“What happens when the face of a country’s anti-corruption movement suddenly is investigated for the sort of bribery he once condemned?
Ukraine, a U.S. ally and neighboring foe of Russia, is soon to find out. And it’s a case with implications in the United States, where the fallout from the unproven Trump-Russia collusion scandal has engulfed several Ukrainians.
The country’s chief corruption prosecutor on Thursday opened an investigation into “suspicions” that Serhiy Leshchenko, a crusading anti-corruption member of Ukraine’s parliament and former investigative journalist, accepted bribes in 2016 from a Russian source that enabled him to buy a luxury condo far above his means.
Leshchenko previously has denied any wrongdoing. The 2016 purchase of his condo was investigated once before and he was cleared of criminality. Now, however, the allegation of foreign bribe money adds an element.
On Thursday, Leshchenko responded to the new investigation on Twitter (with translation), suggesting it was evidence that his anti-corruption crusade was “hurting” prosecutors, who he said were trying to keep their jobs as a new Ukrainian president takes office. “It won’t work, you coward,” he added.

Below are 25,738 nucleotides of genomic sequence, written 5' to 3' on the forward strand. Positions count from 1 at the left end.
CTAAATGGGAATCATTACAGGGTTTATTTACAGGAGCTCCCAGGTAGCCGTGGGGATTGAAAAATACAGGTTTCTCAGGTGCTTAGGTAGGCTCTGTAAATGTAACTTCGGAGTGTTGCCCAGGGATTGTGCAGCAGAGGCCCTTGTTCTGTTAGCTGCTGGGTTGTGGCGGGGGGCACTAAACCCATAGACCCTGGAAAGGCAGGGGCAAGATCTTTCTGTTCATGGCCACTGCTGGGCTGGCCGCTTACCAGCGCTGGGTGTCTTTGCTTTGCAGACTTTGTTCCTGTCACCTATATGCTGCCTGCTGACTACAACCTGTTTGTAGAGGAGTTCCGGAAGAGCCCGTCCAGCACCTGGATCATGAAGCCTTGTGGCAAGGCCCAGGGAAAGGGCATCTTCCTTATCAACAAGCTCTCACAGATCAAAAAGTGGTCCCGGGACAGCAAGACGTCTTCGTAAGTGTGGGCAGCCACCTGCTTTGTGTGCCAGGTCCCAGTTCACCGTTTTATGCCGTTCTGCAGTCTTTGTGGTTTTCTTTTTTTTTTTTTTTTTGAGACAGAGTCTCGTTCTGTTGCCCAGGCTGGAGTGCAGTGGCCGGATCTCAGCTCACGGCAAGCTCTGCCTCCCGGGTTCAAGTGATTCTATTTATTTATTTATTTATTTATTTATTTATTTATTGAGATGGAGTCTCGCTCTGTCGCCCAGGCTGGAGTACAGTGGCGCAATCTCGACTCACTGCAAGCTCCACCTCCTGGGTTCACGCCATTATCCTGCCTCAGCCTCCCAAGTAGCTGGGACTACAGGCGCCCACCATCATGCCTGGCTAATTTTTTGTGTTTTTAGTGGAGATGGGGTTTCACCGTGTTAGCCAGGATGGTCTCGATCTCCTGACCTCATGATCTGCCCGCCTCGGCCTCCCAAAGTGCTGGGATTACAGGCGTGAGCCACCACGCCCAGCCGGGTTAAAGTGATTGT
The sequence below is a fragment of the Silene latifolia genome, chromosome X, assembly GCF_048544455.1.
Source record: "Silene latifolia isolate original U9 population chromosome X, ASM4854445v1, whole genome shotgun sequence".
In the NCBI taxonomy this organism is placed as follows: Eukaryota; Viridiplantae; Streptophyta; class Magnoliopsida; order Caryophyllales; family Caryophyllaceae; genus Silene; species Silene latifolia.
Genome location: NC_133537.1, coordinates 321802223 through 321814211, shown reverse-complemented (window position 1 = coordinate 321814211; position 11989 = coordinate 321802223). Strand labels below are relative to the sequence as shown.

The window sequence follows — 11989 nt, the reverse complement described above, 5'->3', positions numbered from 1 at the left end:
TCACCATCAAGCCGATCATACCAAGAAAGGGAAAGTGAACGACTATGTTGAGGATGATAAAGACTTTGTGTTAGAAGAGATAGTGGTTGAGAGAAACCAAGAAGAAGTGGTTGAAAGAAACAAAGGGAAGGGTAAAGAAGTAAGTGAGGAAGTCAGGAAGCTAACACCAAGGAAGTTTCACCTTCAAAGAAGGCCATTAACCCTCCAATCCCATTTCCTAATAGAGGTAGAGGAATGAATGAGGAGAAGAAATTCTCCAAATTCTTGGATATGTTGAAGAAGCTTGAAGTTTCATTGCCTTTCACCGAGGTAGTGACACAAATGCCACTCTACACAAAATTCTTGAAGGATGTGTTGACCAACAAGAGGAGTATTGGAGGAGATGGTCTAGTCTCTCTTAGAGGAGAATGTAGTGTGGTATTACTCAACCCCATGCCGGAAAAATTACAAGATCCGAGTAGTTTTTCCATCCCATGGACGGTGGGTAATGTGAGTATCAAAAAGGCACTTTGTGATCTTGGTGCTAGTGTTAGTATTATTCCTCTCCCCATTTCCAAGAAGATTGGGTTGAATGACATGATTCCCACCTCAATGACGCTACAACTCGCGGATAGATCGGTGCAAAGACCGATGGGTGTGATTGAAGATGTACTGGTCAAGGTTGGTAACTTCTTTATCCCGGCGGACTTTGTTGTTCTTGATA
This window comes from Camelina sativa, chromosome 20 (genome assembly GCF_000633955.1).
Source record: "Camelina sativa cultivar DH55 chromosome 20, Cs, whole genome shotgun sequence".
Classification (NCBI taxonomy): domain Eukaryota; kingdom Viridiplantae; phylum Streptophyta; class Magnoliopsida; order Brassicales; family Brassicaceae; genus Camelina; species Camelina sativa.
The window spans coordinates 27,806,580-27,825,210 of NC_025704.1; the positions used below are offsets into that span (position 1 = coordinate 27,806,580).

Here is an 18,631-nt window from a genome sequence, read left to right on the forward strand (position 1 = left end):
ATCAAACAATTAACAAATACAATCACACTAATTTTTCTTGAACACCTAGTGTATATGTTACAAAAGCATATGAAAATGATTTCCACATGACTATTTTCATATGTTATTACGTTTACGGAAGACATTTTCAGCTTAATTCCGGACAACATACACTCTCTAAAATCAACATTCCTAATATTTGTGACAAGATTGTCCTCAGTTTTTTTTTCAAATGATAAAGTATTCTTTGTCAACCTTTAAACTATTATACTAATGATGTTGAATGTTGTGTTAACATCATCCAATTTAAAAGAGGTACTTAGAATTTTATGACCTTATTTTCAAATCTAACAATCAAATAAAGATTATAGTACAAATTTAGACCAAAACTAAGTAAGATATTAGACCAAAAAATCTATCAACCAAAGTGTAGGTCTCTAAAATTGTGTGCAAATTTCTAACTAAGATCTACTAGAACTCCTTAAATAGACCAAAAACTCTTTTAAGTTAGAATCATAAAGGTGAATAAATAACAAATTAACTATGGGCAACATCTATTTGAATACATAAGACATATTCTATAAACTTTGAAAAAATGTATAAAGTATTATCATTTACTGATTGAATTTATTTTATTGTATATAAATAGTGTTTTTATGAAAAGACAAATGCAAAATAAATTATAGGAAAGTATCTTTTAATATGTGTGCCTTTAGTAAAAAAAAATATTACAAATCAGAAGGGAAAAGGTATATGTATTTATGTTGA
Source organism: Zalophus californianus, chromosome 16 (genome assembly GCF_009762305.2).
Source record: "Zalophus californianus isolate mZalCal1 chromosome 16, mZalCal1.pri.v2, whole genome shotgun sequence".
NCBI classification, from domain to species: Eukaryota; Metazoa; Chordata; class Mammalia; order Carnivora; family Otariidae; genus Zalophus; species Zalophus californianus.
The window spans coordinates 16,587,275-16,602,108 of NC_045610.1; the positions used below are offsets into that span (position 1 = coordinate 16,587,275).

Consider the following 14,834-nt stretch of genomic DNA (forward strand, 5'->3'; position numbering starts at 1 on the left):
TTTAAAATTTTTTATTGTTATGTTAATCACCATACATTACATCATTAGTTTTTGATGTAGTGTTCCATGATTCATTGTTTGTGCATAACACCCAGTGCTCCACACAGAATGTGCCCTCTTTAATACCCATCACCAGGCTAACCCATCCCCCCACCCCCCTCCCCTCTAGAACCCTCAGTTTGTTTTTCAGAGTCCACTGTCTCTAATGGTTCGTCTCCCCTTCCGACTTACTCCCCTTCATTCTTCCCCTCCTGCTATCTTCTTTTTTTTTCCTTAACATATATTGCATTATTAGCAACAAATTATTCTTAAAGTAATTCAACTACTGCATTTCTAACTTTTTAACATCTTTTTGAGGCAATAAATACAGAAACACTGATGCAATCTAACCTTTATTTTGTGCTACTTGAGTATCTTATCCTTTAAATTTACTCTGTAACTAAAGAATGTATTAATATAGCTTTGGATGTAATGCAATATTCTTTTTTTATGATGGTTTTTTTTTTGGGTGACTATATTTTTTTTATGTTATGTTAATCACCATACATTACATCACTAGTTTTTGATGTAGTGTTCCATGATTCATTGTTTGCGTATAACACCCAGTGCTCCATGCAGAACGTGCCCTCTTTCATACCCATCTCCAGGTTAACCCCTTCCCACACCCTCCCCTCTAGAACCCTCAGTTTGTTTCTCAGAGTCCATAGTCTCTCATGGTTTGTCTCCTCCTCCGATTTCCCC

A Ukrainian court last December ruled that Leshchenko and the head of the country’s National Anti-Corruption Bureau (NABU) — an investigative agency modeled on America’s FBI — both illegally meddled in the 2016 U.S. presidential election by leaking financial documents that smeared then-Trump campaign manager Paul Manafort.
The documents, known as “the black ledger,” identified payments Manafort secretly received from a Russian-backed political party in Ukraine years earlier and led to Manafort’s abrupt resignation from the Trump campaign. He eventually pleaded guilty to lobbying and tax violations and is in prison.